Groundhog Hair by Amber Alexander
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OK, so what happened to January?
And what about those resolutions?
If you’re up here north of the jet stream, I suspect your resolutions have burrowed back under a couple feet of snow with the illustrious groundhog!
I know how you feel—mine are still a bunch of nebulous intentions wandering in and out and around my head.
Take heart. We’re not alone. A university study in Britain found that less than a quarter of folks surveyed managed to keep their New Year’s resolutions. It also found that people were more successful in keeping them if they broke down their goals into smaller steps
This finding echoes an article I read recently in Delicious Living called “16 Sustainable Resolutions” by Kate Hanley. In it she offers up “simple changes to improve health [and] increase happiness.” All of that—in baby-step doses.
“Instead of grand gestures (lose 25 pounds, exercise every day),” she writes, “think baby steps. It’s not a cop-out—it’s a wildly effective means of creating lasting change.”
Hanley goes on to quote M.J. Ryan, author of AdaptAbility:
“Making a change takes focus; it requires your brain to not be habitual—but your brain is designed to work habitually.…So do one thing, nail it as a habit, then do the next thing.”
Many of Hanley’s sustainable resolutions are interesting and easy to grab on to. That’s the trick, I think. Being able to sink your teeth into them right from the start. Think about it…“exercise every day,” just makes you want to go take a nap! But, “get to the gym three times a week” seems more manageable, doesn’t it?
I’m including my five favorite ideas from Hanley’s article here. Now let’s dig out from this winter hibernation and get back on track with our resolutions, shall we?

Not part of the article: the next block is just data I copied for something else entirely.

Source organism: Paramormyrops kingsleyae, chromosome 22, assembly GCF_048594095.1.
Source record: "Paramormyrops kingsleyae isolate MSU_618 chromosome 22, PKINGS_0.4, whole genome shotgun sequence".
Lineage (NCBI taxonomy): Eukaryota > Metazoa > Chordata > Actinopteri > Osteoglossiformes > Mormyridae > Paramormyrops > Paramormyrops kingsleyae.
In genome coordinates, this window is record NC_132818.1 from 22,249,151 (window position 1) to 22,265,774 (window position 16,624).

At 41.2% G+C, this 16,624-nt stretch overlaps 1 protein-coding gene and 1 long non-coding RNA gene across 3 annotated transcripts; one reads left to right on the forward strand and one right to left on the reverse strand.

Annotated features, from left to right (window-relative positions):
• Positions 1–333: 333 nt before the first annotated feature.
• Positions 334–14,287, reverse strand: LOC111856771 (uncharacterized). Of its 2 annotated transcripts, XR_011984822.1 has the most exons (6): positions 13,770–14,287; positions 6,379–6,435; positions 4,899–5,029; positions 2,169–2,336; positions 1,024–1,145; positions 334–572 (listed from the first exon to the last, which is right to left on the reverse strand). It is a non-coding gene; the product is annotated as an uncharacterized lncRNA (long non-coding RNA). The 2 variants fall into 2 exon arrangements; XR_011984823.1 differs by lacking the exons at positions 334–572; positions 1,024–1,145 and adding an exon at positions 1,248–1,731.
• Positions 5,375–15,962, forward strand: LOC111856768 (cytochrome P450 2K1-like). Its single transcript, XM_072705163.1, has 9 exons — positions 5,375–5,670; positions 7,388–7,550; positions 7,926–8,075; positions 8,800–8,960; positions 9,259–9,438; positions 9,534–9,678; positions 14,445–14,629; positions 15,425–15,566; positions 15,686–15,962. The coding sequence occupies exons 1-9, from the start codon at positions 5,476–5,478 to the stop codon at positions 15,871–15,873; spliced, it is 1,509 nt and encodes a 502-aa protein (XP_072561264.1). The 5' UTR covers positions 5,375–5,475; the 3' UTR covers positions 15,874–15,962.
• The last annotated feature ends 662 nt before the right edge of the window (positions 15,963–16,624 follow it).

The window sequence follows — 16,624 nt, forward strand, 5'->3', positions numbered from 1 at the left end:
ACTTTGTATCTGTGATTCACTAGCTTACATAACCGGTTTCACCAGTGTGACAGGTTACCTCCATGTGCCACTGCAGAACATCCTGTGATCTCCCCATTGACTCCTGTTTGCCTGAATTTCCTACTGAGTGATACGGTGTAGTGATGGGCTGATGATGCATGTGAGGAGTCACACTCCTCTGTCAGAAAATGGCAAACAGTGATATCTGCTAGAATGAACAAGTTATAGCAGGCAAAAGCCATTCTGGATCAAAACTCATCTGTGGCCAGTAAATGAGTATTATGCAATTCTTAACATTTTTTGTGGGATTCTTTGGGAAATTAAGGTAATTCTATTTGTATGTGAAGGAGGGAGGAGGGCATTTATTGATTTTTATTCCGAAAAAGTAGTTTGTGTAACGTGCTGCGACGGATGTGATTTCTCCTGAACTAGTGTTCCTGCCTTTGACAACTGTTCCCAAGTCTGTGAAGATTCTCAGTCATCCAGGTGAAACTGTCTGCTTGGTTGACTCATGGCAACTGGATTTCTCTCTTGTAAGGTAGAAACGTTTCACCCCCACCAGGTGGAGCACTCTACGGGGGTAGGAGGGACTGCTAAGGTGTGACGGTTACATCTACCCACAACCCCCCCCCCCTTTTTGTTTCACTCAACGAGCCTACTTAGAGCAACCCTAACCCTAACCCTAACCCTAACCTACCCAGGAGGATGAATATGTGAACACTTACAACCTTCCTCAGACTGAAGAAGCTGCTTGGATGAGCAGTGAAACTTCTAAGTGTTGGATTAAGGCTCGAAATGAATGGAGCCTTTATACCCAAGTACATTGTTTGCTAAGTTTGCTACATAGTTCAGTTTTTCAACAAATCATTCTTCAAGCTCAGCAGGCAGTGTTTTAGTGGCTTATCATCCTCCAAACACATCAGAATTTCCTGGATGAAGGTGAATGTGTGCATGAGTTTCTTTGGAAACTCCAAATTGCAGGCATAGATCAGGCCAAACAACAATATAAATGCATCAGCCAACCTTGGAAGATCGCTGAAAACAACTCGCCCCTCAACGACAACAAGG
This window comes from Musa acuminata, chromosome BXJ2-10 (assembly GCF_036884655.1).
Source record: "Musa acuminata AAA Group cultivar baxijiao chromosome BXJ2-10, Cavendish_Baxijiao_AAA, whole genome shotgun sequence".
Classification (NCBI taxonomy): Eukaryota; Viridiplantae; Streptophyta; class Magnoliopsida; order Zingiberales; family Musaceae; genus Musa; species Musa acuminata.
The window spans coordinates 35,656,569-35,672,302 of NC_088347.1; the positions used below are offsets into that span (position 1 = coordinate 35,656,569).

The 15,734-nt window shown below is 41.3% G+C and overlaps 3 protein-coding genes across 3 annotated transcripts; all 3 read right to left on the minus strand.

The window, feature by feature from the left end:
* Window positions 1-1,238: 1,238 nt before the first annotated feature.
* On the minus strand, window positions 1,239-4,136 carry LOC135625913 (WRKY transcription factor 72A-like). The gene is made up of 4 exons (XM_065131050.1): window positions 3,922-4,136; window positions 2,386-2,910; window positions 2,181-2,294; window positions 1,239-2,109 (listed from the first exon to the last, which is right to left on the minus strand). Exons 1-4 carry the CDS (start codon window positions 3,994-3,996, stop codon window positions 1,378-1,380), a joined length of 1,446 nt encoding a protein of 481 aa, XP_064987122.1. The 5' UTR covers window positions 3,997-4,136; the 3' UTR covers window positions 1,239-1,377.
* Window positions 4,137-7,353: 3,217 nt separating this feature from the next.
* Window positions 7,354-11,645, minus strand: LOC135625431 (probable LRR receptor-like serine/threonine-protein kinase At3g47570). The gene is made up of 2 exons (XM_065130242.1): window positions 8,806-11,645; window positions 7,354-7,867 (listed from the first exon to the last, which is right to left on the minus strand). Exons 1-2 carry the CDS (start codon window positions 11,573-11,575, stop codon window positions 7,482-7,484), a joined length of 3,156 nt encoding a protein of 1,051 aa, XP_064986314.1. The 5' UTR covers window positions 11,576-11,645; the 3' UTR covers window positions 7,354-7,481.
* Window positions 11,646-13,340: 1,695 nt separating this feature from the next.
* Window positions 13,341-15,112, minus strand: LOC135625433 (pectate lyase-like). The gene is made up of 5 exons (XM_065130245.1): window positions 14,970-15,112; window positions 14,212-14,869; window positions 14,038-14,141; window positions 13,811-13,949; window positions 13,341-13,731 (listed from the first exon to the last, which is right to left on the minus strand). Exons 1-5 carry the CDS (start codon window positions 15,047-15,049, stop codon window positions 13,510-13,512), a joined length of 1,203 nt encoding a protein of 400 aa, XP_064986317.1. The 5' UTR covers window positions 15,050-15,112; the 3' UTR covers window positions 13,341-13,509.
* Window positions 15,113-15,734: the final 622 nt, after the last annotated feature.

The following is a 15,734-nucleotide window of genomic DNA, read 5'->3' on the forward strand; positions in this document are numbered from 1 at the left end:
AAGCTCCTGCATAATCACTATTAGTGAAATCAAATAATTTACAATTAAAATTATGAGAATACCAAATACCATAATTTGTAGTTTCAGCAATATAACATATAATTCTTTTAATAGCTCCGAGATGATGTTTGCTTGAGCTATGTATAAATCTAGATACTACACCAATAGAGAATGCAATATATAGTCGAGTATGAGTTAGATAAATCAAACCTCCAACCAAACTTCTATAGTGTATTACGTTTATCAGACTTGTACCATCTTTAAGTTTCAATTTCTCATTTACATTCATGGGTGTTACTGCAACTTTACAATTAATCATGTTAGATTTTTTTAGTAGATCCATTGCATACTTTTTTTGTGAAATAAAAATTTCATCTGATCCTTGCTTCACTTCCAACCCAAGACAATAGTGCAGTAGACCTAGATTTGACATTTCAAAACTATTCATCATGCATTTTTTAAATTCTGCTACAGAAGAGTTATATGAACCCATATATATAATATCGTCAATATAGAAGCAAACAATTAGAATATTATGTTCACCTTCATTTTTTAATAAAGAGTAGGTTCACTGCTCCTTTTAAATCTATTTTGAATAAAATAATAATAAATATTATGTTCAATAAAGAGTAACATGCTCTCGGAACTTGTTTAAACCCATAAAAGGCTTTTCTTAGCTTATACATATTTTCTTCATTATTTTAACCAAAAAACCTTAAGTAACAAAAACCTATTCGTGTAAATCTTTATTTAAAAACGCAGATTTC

Get up, stand up.
Resolve to stand more during the day—during phone calls, while watching the weather report, on the train. Sitting all day reduces blood levels of lipoprotein lipase, which breaks down fat so it’s available to be burned. This can lower metabolism and increase fat retention. Plus, standing burns more calories than sitting.
Schedule a weekly lunch date with a rotating cast of characters—your spouse, close friends, coworkers, anyone you’d like to get to know better. Studies show people with strong, diverse social networks live longer, experience less mental decline as they age, and have greater resistance to infectious disease.
Make a habit of saying a simple thank you for the food on your plate and everyone who played a role in getting it there. It will help cultivate gratitude and a deeper connection to your food and where it came from.
Screen your calls.
If you don’t recognize a number, let it go to voice mail. If it’s a friend or family member, consider whether it’s a good time to talk before you answer. “Not answering the phone most of the time saves me probably five hours a week and makes me happier because my attention is less divided,” says Meagan Francis, thehappiestmom.com blogger and author of a soon-to-be-released book of the same name.
Make creativity dates.
Instead of waiting (and waiting) for flashes of inspiration, schedule a weekly date to exercise your own creativity, whether it’s a sewing class, a craft night with friends, or just an hour to pursue a hobby. The goal isn’t to produce a work of art, but to let your mind expand in new ways and continue to grow, literally. Activating the brain by learning novel skills over time enhances memory and helps new brain cells survive, research shows.
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• Click here to read Kate Hanley’s full article on “Sustainable Resolutions.”
• Source of University Study: “New Year’s Resolutions Doomed To Failure, Say Psychologists,” by Ian Sample, The Guardian.